monosemic


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monosemic

(ˌmɒnəʊˈsiːmɪk)
adj
(Linguistics) linguistics having only a single meaning
References in periodicals archive ?
Univocity means that for each concept there is a linked term constituting a lexical-semantic linguistic mechanism in which the technicalities used have a monosemic value.
Concerning the structure and liability of the scale, it must be pointed out that the null model presented a poor fit, as was expected, which allows us to demonstrate that the construct of fear of crime is not a monosemic concept, but a polysemic one.
Jungle, a multi-racial, Post-Thatcher intersection of underground rave, reggae bass, electronic samplers, and breakbeat rhythms, offers the Piper the means to play his tune to one, and another, and all at once, overlaying his monosemic cypher onto the counter-cultural discordance of synthetized drum and bass.
Whereas this utterance, as attributed to Jesus Christ in Matthew's Gospel (26: 51-53), was both monosemic and unidimensional, Musinde uses it to demand that hostilities between all warring parties cease unconditionally.
Monosemic, adj.2, Oxford English Dictionary, http://www.oed.com/view/Entry/253725 (last visited Mar.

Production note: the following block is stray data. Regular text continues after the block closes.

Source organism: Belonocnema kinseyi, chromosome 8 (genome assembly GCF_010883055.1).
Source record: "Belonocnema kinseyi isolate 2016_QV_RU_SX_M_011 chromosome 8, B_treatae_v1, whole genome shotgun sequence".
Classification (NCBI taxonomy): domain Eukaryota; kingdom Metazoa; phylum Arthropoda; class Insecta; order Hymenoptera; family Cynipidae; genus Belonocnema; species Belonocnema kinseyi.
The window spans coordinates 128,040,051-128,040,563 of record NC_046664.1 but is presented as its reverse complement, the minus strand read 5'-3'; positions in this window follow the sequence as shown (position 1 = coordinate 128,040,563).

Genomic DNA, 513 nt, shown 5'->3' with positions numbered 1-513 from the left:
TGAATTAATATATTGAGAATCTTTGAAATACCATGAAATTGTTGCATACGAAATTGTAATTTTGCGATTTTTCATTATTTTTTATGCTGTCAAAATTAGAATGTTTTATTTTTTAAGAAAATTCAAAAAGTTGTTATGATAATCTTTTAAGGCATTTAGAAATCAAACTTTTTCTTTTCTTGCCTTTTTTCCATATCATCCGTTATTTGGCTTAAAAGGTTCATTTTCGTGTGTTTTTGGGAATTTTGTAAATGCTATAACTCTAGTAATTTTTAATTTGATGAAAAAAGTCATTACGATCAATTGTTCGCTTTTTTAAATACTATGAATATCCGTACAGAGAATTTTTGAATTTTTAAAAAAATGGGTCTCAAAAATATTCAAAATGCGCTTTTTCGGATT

The metalanguage of definitions is simple and monosemic. Each of these grammar words and patterns was previously defined as follows, by capturing the invariant meaning recurrent in a number of their own collocations and restricted to the meaning relevant to this lexical field.
They are "need-based borrowings", 'necessary borrowings'), monosemic (thus, they lack ambiguity) and denotative.
Although we do not here have direct diachronic evidence, it seems that the are a few languages with monosemic affixes, and a lot with polysemic affixes which could imply that the move to polysemy is a case of diachronic development.
This accords with the nature of specialized discourse, which is the establishment of a monosemic and standardized semantic relationship between a concept and its linguistic designation (i.e., term), and between a L1 term and its L2 equivalent when the L1 term enters a new language.